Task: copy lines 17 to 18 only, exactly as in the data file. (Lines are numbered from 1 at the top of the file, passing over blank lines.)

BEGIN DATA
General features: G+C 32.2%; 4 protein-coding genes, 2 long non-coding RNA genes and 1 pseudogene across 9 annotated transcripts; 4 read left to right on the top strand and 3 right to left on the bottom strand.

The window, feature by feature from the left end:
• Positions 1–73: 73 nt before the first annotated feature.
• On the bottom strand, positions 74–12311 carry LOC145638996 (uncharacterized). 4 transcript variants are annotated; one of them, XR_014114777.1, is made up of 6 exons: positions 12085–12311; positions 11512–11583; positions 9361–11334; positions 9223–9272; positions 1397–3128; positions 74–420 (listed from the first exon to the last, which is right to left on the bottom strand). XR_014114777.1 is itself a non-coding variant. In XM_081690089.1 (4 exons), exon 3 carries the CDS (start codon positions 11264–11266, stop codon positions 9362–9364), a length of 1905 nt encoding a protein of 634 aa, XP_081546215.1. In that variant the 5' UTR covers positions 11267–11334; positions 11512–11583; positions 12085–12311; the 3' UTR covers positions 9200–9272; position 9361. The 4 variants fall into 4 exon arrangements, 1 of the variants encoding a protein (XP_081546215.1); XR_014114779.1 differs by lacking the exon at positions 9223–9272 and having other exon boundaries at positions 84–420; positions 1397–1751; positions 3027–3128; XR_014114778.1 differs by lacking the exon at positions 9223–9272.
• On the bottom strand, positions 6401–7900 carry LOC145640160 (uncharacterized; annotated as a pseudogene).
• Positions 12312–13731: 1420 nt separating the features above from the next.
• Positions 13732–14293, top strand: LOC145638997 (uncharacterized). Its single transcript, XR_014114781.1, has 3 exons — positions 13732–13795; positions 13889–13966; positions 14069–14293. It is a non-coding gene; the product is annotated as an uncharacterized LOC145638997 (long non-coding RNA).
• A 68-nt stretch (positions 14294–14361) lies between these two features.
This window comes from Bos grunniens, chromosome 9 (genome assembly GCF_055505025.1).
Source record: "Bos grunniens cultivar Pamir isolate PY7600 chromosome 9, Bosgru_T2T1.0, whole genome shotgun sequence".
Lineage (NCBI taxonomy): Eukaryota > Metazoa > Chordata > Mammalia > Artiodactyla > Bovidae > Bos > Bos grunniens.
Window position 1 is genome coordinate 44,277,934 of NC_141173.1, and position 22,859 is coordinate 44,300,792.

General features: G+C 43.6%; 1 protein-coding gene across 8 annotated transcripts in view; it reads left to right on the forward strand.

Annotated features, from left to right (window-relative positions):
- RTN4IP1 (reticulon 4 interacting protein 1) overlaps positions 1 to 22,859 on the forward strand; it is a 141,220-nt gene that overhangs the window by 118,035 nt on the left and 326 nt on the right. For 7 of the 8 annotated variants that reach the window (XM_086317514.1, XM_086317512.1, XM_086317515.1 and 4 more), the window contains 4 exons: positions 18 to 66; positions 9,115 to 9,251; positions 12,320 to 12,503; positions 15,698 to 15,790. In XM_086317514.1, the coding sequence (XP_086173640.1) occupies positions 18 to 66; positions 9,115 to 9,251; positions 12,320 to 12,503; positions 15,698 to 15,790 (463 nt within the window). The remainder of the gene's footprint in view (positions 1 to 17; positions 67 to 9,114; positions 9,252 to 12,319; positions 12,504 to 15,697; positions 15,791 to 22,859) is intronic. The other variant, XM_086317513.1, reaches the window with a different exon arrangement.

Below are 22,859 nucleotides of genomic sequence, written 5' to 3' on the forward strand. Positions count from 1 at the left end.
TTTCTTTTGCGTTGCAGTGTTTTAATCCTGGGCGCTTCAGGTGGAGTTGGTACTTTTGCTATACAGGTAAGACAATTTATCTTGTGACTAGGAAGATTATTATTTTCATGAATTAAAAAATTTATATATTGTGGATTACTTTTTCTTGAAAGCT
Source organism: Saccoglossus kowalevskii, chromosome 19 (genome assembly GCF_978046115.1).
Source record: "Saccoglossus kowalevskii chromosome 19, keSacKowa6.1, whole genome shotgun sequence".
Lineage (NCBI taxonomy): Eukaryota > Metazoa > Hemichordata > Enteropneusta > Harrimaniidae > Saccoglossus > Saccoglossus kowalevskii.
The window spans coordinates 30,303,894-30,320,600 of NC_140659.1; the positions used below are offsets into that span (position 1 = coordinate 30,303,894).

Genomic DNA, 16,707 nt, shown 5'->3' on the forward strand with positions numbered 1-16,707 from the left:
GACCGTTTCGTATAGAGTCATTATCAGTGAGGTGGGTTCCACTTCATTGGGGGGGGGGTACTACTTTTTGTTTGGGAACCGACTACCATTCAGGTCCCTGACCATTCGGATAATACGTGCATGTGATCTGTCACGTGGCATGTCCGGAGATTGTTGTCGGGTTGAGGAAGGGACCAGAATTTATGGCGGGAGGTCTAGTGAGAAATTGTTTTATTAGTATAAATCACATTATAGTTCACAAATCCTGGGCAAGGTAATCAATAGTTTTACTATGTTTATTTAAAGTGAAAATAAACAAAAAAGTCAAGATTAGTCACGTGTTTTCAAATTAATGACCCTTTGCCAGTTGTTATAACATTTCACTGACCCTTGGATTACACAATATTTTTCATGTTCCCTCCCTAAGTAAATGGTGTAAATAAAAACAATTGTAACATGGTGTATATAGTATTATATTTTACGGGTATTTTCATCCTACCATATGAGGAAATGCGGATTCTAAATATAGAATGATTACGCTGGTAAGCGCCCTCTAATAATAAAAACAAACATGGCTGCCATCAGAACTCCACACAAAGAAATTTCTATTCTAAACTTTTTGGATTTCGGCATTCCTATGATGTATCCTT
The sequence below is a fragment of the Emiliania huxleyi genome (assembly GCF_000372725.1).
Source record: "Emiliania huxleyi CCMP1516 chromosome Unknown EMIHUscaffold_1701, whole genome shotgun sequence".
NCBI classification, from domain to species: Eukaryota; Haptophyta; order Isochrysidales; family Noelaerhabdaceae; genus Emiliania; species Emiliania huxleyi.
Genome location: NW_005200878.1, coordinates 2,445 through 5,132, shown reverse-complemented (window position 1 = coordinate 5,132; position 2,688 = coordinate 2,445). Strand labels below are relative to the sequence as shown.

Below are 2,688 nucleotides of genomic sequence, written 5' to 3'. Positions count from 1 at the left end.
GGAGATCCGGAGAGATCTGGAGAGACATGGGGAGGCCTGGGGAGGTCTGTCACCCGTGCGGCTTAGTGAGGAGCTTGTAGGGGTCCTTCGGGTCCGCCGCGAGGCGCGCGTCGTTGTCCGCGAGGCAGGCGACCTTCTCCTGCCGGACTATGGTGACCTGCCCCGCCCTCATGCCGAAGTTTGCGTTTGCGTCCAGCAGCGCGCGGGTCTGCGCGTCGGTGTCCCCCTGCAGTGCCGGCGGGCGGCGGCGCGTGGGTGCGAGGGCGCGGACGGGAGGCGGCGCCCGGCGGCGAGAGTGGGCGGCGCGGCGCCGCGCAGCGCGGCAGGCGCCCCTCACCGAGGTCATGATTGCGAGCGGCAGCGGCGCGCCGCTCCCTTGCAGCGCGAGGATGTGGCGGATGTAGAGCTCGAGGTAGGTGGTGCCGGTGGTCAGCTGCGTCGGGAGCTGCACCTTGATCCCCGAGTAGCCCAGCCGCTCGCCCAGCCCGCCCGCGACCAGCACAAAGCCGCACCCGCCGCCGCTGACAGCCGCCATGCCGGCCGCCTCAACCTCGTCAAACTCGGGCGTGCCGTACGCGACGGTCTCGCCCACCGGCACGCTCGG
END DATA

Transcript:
TTTCTTTTGCGTTGCAGTGTTTTAATCCTGGGCGCTTCAGGTGGAGTTGGTACTTTTGCTATACAGGTAAGACAATTTATCTTGTGACTAGGAAGATTATTATTTTCATGAATTAAAAAATTTATATATTGTGGATTACTTTTTCTTGAAAGCT
Source organism: Saccoglossus kowalevskii, chromosome 19 (genome assembly GCF_978046115.1).